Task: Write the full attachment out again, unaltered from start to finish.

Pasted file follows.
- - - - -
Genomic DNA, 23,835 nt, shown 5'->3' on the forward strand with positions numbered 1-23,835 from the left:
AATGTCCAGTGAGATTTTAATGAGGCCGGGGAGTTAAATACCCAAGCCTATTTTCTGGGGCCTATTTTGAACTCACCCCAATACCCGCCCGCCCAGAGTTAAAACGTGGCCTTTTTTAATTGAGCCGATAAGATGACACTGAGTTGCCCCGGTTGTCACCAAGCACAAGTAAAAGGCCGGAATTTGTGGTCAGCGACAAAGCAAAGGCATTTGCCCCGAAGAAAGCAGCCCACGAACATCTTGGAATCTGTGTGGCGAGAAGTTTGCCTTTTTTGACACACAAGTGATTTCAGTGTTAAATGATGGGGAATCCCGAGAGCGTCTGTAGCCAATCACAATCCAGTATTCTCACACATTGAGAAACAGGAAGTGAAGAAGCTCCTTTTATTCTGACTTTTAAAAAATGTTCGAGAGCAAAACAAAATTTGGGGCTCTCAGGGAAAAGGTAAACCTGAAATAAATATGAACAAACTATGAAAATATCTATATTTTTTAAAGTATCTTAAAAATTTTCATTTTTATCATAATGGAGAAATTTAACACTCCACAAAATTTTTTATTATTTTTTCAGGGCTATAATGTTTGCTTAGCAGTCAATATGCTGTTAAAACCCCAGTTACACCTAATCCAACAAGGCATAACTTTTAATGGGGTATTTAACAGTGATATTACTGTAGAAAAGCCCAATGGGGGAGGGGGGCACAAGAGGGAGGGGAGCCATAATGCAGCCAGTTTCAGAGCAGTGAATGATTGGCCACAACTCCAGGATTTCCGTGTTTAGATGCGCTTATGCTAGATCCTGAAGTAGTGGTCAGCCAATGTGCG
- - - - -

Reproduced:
Genomic DNA, 23,835 nt, shown 5'->3' on the forward strand with positions numbered 1-23,835 from the left:
AATGTCCAGTGAGATTTTAATGAGGCCGGGGAGTTAAATACCCAAGCCTATTTTCTGGGGCCTATTTTGAACTCACCCCAATACCCGCCCGCCCAGAGTTAAAACGTGGCCTTTTTTAATTGAGCCGATAAGATGACACTGAGTTGCCCCGGTTGTCACCAAGCACAAGTAAAAGGCCGGAATTTGTGGTCAGCGACAAAGCAAAGGCATTTGCCCCGAAGAAAGCAGCCCACGAACATCTTGGAATCTGTGTGGCGAGAAGTTTGCCTTTTTTGACACACAAGTGATTTCAGTGTTAAATGATGGGGAATCCCGAGAGCGTCTGTAGCCAATCACAATCCAGTATTCTCACACATTGAGAAACAGGAAGTGAAGAAGCTCCTTTTATTCTGACTTTTAAAAAATGTTCGAGAGCAAAACAAAATTTGGGGCTCTCAGGGAAAAGGTAAACCTGAAATAAATATGAACAAACTATGAAAATATCTATATTTTTTAAAGTATCTTAAAAATTTTCATTTTTATCATAATGGAGAAATTTAACACTCCACAAAATTTTTTATTATTTTTTCAGGGCTATAATGTTTGCTTAGCAGTCAATATGCTGTTAAAACCCCAGTTACACCTAATCCAACAAGGCATAACTTTTAATGGGGTATTTAACAGTGATATTACTGTAGAAAAGCCCAATGGGGGAGGGGGGCACAAGAGGGAGGGGAGCCATAATGCAGCCAGTTTCAGAGCAGTGAATGATTGGCCACAACTCCAGGATTTCCGTGTTTAGATGCGCTTATGCTAGATCCTGAAGTAGTGGTCAGCCAATGTGCG